August 26, 2020
Interests. Things you geek out on. Stuff that sparks your interests. Hobbies, groups, clubs, causes, facsinations. This is where we spend our spare time. Our spare money. Where we pour our energy. This is where many of us find meaning, make memories, lifelong friends and maybe after enough time, mastery. What’s interesting is when these interests get magnified. Whether it’s by repetition, setting big goals or getting super specific, something small like a passion for hot sauce can explode into a businesses, a community, fans or even fame.
When you visit a city, most people go and see the sights. In San Francisco, the most visited attractions are Pier 39, Golden Gate Bridge and Golden Gate Park. Tourists tick them off a list. There is not much depth to this approach, but you get to see some beautiful things and maybe a better feeling for what the city is about. But a far more interesting and effective approach is to layer in your interests and then hammer with repetition. A friend of mine, Angel, had recently moved to San Francisco from New Jersey. He grew up eating some of the best pizza in the country, and wanted to sample what San Francisco had to offer. This was his way in. He started an excel sheet for every pizza he tried, ranking and rating the slices on many dimensions. This approach is not exclusive to pizza! More importantly, the pizza took him all over town, from North Beach to Noe Valley. After a few months, locals were asking him for recommendations.
Don’t just go for a run, run every street. Go big. Another friend, George, was into fitness and cycling, and he set an audacious goal, 5000 miles in one year. So every day, he needed to hit a target of about 12 miles. This forcing function meant he was suddenly crossing to the other edge of town, just for an ice cream, and to get those extra miles. Getting him out of the house even in bad weather, and stumbled on sights and places he’d never would have crossed otherwise.
In management, “T-Shaped” people have both the enthusiasm and ability to collaborate across a variety of disciplines (eg. Marketing, copywriting, selling) and have a ton of expertise in a specific skill, like design. Magic happens with scaling up your goal, but also by going deep in a particular area (the vertical stem of the T). I have a feeling this approach to life is distinctly Californian. There’s something in the air here that lends itself to obsessively hacking, in the most good natured way possible. Like the best way to cook a soft boiled egg or tofu, it’s a never-ending quest for perfection, or ‘better’, whatever that might mean for you. From the outside, this could be seen as neckbeardy or nerdy. The quantified-self movement is generally seen as a bit of a time waste and too self-centered. But because ‘going deep’ is more of a system rather than a goal, it means you can keep doing it forever, and it will keep generating interesting results.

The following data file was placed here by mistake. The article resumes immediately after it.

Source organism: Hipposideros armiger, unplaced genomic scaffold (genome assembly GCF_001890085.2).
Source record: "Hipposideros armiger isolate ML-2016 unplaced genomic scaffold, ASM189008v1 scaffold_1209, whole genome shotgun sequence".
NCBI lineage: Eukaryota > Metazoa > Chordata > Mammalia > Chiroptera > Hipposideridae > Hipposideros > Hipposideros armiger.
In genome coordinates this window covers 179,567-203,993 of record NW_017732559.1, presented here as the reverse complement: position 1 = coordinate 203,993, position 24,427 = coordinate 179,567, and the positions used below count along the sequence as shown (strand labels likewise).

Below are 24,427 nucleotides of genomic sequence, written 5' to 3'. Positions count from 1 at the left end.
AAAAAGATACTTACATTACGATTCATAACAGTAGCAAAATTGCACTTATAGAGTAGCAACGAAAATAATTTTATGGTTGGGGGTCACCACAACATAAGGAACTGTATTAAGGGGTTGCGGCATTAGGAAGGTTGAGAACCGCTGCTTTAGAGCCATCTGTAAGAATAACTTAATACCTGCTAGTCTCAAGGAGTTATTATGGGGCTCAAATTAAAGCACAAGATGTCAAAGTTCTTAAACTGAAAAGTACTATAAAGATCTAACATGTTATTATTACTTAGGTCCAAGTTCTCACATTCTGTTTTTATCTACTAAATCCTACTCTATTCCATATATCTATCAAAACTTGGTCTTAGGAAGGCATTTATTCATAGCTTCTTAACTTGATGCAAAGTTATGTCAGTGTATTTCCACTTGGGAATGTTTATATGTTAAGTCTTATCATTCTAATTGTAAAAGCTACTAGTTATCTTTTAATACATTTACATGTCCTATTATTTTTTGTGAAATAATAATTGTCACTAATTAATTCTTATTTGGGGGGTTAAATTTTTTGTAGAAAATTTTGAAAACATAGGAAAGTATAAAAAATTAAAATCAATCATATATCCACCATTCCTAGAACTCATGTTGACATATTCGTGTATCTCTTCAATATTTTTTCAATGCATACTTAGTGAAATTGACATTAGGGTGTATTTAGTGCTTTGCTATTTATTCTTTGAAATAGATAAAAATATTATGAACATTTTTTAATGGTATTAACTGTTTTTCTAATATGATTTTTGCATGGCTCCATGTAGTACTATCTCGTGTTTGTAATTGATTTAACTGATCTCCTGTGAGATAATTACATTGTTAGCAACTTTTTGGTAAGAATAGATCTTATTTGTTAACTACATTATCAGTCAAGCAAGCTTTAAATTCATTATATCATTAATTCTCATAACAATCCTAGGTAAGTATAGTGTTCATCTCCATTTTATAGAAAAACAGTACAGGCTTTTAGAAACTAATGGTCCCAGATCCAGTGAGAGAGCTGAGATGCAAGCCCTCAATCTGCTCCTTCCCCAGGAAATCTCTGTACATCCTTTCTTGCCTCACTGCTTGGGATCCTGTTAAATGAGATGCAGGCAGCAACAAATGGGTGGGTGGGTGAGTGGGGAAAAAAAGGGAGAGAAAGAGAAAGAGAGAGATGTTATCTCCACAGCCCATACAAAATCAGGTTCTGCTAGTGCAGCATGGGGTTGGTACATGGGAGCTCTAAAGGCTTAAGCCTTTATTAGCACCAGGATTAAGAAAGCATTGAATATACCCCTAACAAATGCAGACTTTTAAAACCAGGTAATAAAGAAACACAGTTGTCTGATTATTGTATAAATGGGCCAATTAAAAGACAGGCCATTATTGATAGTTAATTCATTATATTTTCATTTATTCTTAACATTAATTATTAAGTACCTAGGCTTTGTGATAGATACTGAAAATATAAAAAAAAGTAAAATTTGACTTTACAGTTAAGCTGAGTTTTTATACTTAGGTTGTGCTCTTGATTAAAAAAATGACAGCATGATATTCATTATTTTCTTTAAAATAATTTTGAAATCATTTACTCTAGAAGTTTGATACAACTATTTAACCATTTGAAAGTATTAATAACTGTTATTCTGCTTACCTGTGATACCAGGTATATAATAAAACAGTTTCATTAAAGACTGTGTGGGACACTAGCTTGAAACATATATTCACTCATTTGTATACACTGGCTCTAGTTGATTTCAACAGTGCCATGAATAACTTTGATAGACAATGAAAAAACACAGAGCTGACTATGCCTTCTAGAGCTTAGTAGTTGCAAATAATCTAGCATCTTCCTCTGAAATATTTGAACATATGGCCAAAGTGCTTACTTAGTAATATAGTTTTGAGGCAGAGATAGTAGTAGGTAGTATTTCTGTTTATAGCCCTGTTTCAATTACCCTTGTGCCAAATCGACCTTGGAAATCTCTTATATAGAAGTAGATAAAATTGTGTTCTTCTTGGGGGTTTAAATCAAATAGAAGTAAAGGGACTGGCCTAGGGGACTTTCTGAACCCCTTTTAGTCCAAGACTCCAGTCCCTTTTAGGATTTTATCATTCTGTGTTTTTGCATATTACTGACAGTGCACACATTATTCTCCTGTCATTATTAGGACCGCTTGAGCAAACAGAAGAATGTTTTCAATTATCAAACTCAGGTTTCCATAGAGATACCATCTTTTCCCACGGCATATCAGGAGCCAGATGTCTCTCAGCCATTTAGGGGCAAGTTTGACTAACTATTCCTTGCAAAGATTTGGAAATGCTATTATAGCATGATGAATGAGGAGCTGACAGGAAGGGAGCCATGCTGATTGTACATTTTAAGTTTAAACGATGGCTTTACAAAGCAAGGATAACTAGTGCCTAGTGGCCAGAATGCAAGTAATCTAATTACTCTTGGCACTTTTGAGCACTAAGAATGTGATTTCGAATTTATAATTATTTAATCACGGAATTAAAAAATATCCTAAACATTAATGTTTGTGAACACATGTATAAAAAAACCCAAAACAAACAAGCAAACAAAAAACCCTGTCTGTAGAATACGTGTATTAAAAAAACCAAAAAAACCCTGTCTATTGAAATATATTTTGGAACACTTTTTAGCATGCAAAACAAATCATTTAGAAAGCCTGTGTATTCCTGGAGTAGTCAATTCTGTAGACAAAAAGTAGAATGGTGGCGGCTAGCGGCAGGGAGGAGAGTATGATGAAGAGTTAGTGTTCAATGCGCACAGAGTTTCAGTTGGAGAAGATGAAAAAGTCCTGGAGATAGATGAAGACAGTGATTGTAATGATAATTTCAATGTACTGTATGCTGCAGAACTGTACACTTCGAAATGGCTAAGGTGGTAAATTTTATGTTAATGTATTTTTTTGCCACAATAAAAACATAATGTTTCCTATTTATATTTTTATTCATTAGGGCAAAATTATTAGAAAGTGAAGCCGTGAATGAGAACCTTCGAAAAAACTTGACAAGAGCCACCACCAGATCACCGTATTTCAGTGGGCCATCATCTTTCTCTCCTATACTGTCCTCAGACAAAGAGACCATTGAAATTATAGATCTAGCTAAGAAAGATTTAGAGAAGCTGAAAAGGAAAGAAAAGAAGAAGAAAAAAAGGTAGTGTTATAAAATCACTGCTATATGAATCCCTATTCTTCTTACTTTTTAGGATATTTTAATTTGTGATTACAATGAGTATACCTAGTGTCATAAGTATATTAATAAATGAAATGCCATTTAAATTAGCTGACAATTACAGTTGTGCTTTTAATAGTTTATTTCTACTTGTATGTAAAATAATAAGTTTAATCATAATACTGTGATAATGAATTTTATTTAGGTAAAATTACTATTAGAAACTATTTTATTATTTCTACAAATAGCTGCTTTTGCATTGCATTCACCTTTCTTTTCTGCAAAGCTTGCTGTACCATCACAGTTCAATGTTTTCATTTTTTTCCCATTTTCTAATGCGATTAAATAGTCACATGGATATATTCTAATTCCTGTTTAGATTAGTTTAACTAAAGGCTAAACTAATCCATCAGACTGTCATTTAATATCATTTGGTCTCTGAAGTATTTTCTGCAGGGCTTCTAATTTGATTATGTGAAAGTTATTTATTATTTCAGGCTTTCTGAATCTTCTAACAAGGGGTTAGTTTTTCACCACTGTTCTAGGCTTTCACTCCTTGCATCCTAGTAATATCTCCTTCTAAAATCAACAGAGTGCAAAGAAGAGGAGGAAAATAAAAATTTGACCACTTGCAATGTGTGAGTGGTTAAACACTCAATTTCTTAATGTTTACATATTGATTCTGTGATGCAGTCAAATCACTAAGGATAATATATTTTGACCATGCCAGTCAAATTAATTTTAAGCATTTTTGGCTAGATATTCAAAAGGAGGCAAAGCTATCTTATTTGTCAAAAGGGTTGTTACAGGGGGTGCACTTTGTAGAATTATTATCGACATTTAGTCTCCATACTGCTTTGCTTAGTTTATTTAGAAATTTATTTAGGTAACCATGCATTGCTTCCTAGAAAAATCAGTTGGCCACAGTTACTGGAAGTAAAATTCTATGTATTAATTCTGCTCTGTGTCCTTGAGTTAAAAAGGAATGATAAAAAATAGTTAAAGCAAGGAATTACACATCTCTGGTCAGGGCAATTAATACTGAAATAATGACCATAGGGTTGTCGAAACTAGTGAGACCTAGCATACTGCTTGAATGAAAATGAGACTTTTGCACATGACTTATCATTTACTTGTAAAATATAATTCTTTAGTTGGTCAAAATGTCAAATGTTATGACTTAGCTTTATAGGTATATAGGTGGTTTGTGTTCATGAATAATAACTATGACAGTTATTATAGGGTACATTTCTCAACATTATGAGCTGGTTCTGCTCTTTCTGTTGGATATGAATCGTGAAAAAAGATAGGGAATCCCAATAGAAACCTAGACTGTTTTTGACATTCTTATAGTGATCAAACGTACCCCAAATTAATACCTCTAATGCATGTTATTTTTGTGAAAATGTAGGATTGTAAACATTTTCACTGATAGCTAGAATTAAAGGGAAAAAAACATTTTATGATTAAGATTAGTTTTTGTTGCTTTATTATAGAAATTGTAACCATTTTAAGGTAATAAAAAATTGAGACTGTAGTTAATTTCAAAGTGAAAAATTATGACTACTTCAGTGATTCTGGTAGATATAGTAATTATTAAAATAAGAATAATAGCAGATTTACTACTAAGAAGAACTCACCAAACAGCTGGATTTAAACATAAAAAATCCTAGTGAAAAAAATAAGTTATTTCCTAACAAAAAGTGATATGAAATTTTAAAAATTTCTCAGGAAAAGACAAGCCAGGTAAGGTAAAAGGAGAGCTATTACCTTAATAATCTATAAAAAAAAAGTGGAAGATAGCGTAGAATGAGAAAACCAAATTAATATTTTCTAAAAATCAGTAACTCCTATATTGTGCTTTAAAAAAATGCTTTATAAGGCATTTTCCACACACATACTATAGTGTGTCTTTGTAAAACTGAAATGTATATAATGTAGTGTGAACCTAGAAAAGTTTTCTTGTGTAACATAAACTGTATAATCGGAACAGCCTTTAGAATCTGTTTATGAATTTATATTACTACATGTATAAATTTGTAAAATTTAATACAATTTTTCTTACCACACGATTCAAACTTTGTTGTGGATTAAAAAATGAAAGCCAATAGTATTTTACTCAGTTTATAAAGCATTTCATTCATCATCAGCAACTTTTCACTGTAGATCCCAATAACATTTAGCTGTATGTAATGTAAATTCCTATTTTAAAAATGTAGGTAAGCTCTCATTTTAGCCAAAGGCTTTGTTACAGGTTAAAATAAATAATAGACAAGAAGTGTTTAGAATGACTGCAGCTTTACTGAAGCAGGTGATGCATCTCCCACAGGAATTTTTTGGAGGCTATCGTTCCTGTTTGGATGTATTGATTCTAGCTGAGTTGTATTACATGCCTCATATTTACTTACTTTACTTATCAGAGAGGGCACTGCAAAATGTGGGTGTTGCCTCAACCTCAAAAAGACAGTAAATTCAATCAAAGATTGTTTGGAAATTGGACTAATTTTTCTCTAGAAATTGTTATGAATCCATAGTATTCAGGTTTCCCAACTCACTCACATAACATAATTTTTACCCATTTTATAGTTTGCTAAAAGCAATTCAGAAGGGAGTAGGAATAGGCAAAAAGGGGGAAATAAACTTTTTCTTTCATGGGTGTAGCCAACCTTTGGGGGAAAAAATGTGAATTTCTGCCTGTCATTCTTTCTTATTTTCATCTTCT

In San Francisco, I found a love for open water swimming. It was freezing, often below 10 degrees celsius. There were mischevious (and smelly) seals to maneuver around. But there was an amazing culture and community that had built up around the clubs, like the Dolphin Club, one of the oldest athletic clubs in the West. I didn’t expand on this hobby much more than turn up occasionally for Sunday swims, or complete one off events like a swim to Alcatraz. Over in Brighton, Australia, former premier Ted Baillieu took open water swimming one step further. He decided to swim every Brighton Beach in the world. It’s likely that he’ll never get around to finishing this quest, but it will take him to incredible places, and provide endless stories and memories. That’s the point. Jason Polan probably knew deep down he was never going to draw every single person in New York.
Another way your hobbies can spark magic is by connecting and sharing them with other people. To do so, it’s important to think about how practical and accessible your interests are. Collecting expensive wristwatches is a game most people can’t play. Burgers – everyone in America has an opinion, recommendation, recipe or idea about that. You’re more likely to have overlap with friends and strangers, and more chances for serendipitous moments. It’s also common to see subject matter experts and leaders share useful resources. San Francisco based cyclist Sweet_UX shares bike camping site reviews and map of all hiker/biker campsites in California.
I can think of no better person who typifies this systematic approach to passions than Kevin Kelly. KK gets very specific. He doesn’t blog about ‘travel’ or ‘technology’’ he blogs about “Ways in which people modify and re-create technology”. He repeats and repeats. His newsletter Recommendo gives 6 recommendations a week. Every damn week. It’s only been around for a few years (or 200 issues) and it has 37,000 subscribers. He does big stuff (rides across America), and also shares a free zine guide for anyone who’s interested – most of his stuff is completely free.
I’m guilty of staying at the surface level. It’s safer there. It can be tough to get specific, or deep. It can be scary to share what you’re doing, to reach out to strangers and ask for advice or invite someone to do something. If you’re going to really ‘know’ something, you’re naturally going to fail at it, a lot. But when you do start to magnify, magic happens.